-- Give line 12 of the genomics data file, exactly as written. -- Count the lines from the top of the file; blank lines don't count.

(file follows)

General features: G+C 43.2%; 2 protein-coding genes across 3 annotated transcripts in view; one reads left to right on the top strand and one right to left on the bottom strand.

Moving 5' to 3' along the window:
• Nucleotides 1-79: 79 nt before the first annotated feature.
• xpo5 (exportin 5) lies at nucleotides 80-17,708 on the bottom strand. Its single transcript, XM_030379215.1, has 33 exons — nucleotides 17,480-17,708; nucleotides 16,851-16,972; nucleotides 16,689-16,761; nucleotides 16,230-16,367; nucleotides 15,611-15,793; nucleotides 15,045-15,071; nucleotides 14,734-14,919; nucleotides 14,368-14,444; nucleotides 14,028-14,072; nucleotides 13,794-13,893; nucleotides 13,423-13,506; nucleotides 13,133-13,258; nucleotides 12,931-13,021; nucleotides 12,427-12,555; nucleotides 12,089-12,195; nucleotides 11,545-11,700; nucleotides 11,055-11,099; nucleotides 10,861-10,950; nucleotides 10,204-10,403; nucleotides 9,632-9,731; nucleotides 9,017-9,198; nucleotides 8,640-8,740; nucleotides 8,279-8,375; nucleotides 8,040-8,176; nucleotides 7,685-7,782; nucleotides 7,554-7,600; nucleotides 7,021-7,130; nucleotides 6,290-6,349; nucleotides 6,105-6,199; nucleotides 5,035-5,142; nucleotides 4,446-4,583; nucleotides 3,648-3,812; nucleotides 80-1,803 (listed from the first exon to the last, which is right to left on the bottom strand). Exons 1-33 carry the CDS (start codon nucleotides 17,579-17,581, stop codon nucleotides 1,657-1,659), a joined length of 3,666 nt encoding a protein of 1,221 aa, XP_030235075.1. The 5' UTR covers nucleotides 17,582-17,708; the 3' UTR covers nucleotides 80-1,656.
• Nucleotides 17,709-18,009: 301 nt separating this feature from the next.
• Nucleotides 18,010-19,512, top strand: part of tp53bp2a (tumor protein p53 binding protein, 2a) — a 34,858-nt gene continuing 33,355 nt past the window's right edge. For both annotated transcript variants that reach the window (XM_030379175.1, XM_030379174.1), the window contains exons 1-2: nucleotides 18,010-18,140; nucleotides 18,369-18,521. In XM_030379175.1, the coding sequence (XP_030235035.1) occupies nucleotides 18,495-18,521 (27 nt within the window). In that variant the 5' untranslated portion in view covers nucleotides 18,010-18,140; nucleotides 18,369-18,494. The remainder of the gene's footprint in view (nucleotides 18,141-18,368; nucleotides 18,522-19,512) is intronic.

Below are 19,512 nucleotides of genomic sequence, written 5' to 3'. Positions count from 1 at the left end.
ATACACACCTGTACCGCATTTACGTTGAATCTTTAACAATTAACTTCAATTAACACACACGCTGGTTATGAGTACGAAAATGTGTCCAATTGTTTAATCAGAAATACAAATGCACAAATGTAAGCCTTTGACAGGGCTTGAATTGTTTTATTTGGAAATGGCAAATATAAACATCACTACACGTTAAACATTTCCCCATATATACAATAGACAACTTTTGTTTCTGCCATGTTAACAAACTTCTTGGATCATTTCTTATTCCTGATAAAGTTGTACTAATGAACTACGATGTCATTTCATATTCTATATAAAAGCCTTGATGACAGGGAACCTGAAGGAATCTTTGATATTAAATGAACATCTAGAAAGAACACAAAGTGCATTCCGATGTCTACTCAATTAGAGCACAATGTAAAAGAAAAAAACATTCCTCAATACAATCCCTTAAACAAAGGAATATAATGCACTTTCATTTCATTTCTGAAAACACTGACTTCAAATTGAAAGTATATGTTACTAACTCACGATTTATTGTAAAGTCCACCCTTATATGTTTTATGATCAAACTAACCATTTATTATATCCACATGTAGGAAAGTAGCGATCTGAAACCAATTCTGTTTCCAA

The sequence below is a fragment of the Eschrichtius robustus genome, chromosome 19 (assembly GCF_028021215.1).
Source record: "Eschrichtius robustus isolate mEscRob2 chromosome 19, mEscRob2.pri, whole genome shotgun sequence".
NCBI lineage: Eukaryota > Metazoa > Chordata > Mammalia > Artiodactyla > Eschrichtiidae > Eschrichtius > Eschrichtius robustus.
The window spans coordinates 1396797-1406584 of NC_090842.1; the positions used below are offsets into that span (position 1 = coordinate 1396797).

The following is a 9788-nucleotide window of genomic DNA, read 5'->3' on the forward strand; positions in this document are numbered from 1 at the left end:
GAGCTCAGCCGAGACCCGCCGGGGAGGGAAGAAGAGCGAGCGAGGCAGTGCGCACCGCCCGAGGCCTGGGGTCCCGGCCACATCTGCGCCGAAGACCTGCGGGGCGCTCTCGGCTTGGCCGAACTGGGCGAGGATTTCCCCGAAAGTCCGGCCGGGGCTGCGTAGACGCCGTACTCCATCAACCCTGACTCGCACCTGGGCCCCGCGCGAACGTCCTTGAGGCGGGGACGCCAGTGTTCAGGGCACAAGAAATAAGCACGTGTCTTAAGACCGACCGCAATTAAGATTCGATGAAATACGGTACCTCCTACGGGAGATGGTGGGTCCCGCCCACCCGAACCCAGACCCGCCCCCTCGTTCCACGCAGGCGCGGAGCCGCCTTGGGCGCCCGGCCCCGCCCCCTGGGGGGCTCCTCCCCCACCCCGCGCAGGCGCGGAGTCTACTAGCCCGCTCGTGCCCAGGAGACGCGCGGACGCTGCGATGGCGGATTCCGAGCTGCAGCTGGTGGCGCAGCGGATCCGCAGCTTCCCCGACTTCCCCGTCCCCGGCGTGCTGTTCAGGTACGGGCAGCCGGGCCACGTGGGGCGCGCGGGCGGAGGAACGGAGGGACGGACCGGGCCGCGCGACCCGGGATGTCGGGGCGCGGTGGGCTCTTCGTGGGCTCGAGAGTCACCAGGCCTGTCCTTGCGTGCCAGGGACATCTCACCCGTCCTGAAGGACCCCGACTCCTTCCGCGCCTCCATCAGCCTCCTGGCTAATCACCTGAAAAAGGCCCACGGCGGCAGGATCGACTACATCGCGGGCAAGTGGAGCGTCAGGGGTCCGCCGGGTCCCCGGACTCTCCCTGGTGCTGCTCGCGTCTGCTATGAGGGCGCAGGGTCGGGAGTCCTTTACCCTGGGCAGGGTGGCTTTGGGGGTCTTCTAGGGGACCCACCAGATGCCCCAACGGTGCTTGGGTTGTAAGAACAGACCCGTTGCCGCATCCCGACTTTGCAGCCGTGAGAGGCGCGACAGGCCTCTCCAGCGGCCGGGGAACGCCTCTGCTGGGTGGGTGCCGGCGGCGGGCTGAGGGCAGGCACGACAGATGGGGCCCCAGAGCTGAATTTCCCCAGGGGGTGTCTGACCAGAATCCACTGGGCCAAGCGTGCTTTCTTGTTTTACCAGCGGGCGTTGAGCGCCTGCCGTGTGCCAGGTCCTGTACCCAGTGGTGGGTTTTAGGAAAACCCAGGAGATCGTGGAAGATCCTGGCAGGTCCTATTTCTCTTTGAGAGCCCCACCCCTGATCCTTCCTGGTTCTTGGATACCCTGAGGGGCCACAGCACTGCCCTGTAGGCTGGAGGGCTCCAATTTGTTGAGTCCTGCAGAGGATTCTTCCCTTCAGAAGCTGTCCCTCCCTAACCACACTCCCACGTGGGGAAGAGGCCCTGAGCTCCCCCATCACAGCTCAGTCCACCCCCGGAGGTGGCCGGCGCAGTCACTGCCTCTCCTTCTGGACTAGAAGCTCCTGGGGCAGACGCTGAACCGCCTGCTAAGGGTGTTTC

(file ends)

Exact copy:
The window spans coordinates 1396797-1406584 of NC_090842.1; the positions used below are offsets into that span (position 1 = coordinate 1396797).